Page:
This past Wednesday was the annual Washington Area Women's Foundation Leadership Luncheon. You might remember my post about it last year. I was so inspired that despite my complete lack of comfort with soliciting money, I enthusiastically agreed to join the Host Committee for this year's event.
The tone of this year's Luncheon was one firmly rooted in female empowerment and strength. After a week of Me Toos swirling around, it was tremendously meaningful to sit with more than a thousand women (and a few men) and celebrate our vast ability, resilience, and connectedness. I am proud that the host committee this year raised more than $860,000 for the Women's Foundation. This record amount is crucial for our wholly donor-supported organization, and I am grateful to all who lift us up.
On Friday night, a dear friend and I headed downtown to see Tom Hanks in conversation with Ann Patchett. A curious combination, perhaps, until you find that Hanks has just published a book of short stories, Uncommon Type.
He is an avid collector of vintage typewriters (he owns more than 200) and the machine has a role, from mention to major character, in each of the seventeen stories in the book.
Meanwhile, in addition to being a prolific writer, Patchett, as you might know, owns the independent bookstore, Parnassus Books, in Nashville. She was sent an advanced copy of Hanks' book. Initially rolling her eyes over "another actor who wants to publish a book," she found that once she started reading, she couldn't stop. She noted with relief that Hanks' writing is totally unaffected in a way that feels increasingly rare these days.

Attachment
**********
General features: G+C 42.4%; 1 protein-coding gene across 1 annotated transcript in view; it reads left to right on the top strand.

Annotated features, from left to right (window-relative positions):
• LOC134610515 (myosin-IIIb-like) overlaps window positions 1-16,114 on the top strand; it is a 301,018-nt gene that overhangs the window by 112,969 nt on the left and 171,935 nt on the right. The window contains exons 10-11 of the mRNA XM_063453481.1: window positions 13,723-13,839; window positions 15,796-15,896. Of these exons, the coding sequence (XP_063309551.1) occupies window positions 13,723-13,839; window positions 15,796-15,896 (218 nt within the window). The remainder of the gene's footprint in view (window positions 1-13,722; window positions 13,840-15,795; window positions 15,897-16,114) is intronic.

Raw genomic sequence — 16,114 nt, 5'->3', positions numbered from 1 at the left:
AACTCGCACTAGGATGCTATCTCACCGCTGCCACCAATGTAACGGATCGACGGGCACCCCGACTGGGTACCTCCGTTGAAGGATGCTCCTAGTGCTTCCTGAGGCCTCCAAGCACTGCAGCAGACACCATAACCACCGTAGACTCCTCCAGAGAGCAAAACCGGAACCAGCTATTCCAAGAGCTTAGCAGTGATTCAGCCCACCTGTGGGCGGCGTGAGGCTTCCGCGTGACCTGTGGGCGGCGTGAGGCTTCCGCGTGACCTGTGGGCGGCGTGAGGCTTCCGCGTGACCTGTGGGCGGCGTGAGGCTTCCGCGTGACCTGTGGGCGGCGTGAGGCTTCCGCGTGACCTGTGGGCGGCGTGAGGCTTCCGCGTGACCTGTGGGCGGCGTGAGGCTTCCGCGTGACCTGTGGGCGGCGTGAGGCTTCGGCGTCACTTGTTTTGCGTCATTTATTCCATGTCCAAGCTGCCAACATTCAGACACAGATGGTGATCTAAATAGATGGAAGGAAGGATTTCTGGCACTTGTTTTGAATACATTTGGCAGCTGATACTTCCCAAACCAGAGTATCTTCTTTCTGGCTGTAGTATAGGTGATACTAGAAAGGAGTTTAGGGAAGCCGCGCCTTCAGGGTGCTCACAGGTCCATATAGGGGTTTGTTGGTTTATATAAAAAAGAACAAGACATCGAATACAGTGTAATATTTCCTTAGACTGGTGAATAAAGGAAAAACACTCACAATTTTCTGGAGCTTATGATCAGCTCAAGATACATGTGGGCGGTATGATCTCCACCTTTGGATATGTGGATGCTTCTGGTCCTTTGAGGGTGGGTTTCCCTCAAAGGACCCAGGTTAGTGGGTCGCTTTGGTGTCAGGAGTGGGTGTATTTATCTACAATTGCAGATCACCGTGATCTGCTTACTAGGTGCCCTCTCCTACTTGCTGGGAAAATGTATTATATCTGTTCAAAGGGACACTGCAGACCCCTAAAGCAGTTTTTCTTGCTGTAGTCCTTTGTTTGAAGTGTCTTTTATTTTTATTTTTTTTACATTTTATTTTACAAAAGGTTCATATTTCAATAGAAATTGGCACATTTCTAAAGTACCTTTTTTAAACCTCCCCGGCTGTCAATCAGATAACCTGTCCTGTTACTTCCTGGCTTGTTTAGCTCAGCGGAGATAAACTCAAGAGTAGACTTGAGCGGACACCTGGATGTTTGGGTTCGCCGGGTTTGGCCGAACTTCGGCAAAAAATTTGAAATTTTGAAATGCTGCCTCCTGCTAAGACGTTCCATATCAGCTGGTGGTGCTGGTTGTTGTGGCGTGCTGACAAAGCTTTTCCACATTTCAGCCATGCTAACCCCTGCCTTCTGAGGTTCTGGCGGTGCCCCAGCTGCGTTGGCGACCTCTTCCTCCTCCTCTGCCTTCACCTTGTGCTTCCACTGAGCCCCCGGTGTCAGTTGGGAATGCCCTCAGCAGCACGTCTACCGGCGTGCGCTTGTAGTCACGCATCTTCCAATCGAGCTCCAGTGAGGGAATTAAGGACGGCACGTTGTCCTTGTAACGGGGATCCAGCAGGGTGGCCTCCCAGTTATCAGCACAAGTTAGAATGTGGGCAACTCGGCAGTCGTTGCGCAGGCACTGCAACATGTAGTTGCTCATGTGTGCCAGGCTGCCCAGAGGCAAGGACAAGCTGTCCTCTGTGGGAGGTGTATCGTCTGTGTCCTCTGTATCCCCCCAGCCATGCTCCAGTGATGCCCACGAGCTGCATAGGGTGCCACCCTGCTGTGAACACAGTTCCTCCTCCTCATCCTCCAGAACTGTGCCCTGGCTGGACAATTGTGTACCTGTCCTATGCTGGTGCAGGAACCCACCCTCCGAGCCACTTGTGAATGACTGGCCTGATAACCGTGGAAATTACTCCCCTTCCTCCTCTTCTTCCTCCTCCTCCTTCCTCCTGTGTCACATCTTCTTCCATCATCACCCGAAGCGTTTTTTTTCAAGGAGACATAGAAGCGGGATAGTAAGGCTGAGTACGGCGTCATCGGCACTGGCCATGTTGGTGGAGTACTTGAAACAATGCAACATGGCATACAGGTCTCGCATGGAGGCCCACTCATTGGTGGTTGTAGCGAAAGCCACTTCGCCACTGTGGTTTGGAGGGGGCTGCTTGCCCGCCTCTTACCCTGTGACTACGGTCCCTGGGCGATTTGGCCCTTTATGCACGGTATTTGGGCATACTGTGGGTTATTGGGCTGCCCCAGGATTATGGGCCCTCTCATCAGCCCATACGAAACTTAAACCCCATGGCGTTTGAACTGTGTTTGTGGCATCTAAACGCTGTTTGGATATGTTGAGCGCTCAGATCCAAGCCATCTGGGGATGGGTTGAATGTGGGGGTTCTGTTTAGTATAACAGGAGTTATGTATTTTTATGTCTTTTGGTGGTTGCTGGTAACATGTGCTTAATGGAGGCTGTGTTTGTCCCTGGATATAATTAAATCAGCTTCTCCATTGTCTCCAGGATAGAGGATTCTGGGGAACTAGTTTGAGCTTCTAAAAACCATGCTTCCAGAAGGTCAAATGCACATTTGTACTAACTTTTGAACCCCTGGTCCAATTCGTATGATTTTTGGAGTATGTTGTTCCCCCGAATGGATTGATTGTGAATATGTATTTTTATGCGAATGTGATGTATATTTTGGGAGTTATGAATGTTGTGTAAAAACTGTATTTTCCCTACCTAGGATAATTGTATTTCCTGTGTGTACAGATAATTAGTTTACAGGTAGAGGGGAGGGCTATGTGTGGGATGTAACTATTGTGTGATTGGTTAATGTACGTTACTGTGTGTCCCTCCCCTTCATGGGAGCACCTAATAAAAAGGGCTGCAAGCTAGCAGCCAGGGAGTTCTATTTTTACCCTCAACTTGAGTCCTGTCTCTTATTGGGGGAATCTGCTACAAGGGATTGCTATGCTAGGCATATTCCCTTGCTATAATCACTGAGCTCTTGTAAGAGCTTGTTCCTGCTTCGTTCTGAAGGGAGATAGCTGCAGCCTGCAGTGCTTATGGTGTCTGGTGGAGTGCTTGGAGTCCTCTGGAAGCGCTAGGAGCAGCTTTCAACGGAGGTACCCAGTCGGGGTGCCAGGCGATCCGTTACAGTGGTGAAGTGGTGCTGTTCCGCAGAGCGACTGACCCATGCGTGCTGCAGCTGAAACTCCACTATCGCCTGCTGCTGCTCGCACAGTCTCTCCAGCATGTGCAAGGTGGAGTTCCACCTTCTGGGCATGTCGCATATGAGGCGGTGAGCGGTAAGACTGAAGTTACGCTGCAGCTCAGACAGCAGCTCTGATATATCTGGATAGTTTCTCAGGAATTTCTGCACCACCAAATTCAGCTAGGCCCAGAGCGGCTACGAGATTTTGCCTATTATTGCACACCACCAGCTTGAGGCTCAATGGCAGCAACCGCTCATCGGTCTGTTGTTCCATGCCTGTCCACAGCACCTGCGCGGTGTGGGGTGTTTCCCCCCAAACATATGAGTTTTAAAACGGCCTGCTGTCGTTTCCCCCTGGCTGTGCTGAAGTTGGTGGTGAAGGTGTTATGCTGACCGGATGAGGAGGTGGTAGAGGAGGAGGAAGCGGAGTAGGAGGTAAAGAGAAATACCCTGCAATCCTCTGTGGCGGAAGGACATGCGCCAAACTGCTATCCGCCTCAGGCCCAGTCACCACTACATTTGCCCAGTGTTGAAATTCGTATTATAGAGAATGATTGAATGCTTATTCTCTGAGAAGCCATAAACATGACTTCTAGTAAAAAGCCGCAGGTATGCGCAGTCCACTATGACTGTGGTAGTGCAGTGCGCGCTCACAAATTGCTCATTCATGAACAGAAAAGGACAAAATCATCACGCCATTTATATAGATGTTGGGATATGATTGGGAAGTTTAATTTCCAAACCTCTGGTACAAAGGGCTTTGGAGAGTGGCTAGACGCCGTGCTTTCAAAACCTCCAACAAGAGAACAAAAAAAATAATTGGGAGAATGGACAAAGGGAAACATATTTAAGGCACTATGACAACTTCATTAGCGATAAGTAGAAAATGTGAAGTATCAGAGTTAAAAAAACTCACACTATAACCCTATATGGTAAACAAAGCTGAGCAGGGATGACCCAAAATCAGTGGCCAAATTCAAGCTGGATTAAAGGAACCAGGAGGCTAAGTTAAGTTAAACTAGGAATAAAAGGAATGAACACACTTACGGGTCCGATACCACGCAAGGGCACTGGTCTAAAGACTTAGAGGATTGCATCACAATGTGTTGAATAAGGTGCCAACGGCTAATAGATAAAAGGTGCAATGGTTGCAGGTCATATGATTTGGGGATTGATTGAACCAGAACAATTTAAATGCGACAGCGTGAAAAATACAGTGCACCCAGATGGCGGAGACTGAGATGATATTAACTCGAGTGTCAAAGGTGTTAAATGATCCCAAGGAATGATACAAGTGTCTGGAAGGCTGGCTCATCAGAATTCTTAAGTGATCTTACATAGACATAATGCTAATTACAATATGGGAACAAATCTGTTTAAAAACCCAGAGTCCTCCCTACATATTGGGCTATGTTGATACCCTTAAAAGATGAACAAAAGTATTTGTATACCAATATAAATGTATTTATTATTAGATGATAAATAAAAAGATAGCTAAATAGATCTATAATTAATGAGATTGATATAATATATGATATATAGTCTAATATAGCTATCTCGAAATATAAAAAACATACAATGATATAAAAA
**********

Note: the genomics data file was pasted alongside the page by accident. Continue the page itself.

It was a delightful conversation, although my friend and I both wondered if Hanks is always so kinetic and "on" or if he was in show-mode for this event. It was at times almost exhausting to watch and listen to him. I liked Patchett a lot. Although I don't much care for her fiction, her nonfiction is brilliant and I absolutely adore it. I hoped not to have a Kingsolver experience (remember when I went to hear her speak and found her public presence not terribly appealing; sad), and I didn't.
Washington has so much to offer. Despite American politics feeling like the most depressing and toxic and devouring dumpster fire ever, this city is extraordinarily rich in so many other ways, and I feel lucky I can take regular advantage of our cultural and social justice offerings.
It has also been a week (weeks, actually) of pretty and delicious food which for me never fails to serve as balm and joy.
In other news, Stumptown has changed its packaging, and I'm smitten with the handsome take on a humble coffee bag. If you love coffee and grind your own beans for your morning espresso, please try Hairbender. Mamma mia. It's a worthy splurge.
And Nutmeg continues to keep watch, this time with the help of a bony friend. Oliver, who loves Halloween more than even his birthday and Christmas, is in full decorative spirit and costume planning right now. The countdown to the 31st is on! Ol told me last week, "Mamma, I know you don't love Halloween, but you always work to make it so much fun for me. Thank you." What a gift he is, and such an old soul. Tom and I are dressing up this year, and Ol is delighted. I told him that his enthusiasm is infectious, and thanks for making my life more fun.